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A participatory approach for tree diversification in cocoa farms: Ghanaian farmers experience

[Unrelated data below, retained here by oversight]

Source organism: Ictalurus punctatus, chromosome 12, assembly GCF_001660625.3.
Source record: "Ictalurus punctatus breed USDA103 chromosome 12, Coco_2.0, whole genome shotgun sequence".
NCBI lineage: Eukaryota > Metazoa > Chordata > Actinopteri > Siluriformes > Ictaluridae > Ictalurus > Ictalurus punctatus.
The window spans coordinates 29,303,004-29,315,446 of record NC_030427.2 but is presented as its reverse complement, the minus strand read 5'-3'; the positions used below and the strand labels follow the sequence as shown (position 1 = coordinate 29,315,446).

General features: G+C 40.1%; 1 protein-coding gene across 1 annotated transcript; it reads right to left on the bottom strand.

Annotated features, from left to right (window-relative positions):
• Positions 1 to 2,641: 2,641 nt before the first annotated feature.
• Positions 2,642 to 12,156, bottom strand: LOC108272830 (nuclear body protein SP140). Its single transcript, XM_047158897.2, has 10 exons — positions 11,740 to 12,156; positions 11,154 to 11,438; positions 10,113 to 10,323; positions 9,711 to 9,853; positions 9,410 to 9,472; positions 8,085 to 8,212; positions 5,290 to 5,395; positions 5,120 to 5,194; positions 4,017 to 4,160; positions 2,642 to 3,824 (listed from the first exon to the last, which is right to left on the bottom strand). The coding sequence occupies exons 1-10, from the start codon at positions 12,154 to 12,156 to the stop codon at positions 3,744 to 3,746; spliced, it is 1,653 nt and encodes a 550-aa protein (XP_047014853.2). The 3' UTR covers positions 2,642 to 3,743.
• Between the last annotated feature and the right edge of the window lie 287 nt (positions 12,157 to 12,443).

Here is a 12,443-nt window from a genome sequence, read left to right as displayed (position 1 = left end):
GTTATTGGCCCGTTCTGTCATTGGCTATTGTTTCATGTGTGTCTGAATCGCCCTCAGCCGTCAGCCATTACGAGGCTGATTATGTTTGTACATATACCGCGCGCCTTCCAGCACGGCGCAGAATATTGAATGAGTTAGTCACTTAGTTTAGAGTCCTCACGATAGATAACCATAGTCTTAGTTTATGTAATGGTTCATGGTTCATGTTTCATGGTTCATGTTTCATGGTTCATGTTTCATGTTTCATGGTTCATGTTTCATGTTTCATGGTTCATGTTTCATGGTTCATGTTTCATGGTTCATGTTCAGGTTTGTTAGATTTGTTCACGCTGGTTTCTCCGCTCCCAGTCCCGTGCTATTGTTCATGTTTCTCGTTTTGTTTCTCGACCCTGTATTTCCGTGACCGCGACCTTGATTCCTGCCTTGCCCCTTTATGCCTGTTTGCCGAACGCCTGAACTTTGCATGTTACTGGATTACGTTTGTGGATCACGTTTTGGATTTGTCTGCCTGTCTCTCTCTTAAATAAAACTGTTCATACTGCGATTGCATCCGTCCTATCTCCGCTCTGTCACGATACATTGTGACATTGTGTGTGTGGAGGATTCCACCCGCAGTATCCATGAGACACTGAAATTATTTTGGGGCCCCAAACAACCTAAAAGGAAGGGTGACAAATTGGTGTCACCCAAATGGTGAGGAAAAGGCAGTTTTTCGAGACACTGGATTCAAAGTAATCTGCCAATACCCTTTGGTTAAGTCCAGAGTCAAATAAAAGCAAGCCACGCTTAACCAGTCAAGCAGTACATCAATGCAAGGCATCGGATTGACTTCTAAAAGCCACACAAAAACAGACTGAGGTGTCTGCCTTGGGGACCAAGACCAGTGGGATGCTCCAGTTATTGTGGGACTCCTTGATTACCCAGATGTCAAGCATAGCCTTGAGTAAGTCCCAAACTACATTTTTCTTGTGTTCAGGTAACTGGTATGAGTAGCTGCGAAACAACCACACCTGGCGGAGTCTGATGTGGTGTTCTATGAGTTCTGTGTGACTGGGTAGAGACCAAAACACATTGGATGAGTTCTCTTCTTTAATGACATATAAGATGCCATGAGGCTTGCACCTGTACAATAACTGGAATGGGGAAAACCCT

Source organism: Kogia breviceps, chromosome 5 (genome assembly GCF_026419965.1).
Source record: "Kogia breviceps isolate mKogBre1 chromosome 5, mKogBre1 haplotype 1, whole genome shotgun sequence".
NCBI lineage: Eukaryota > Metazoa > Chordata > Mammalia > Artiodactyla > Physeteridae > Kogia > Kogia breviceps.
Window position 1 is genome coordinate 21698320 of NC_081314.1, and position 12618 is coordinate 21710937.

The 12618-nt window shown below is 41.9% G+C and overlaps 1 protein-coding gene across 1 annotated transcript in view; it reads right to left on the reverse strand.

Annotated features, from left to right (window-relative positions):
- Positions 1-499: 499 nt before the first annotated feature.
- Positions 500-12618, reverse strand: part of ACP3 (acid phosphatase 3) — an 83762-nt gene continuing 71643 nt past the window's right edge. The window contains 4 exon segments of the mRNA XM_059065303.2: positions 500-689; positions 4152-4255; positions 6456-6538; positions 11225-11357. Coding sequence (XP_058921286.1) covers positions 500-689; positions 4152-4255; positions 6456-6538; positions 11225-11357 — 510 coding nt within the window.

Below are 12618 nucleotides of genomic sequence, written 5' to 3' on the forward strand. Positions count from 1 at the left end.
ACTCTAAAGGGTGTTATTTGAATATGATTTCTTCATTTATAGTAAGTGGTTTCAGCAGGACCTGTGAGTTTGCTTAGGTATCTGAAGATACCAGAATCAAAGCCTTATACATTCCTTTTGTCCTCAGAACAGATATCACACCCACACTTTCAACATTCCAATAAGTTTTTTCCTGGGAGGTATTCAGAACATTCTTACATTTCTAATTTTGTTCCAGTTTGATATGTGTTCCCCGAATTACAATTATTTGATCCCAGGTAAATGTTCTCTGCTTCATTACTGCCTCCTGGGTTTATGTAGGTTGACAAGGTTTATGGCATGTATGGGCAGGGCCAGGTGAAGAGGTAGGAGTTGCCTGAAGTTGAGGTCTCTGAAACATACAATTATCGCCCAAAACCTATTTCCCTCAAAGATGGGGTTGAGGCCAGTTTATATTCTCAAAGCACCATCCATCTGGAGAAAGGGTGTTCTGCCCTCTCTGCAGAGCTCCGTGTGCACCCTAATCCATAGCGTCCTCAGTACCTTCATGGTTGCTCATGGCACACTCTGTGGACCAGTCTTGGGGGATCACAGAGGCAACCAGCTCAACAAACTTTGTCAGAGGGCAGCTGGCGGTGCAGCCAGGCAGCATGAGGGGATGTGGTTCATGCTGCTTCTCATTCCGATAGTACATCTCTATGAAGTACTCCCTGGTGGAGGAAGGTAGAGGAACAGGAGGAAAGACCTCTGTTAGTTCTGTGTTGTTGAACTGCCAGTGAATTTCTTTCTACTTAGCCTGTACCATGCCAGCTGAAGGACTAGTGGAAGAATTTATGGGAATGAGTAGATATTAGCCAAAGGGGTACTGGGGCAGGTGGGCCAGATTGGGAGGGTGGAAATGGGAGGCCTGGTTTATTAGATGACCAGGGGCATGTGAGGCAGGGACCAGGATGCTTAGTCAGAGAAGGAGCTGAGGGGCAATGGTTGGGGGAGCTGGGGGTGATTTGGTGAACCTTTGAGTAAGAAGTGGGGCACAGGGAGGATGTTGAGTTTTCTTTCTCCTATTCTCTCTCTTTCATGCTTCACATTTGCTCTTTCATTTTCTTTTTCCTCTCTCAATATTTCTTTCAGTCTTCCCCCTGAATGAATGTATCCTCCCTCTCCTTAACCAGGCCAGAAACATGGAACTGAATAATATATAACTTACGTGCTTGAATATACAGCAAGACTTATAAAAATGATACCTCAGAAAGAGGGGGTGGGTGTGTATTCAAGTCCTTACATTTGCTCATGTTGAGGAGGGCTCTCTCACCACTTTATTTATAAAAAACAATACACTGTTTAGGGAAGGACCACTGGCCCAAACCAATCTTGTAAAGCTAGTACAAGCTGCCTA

In Ghana, the diversity and density of non-cocoa trees in cocoa farms is primarily the result of farmers’ managing natural processes of regeneration in forest-fallow systems. Tree diversity is therefore more a result of haphazard, uncoordinated decisions over a long period rather than advanced planning. Relying on natural regeneration processes greatly limits farmers’ ability to select desirable species or arrange their distribution within farms. As a result, the potential of diverse cocoa growing systems is limited in its ability to make significant contributions to household incomes or conservation of biodiversity on farm and in the surrounding landscape. This paper presents a six step tree diversification process that was developed and implemented with farmers in Amansie West and Atwima Mponua districts of Ghana’s Ashanti Region using a participatory action learning approach. In conjunction with 36 farmers in six farmer groups, a tree diversification framework was tested and implemented. Farmers used the framework to critically characterize and select desirable non-cocoa trees according to biophysical and socio-economic attributes, and then planted these species onto farms with the aim of providing favorable vegetative cover for cocoa, as well as securing valuable sources of timber and non-timber products. In total, 960 tree seedlings were planted on 31 farms using a designed 12 m x 12 m triangular planting arrangement with an initial planting density of 28 trees per acre. The value of this process is that it provides farmers with a flexible decision support tool for evaluating and integrating desirable trees into tree crop systems for increased diversity.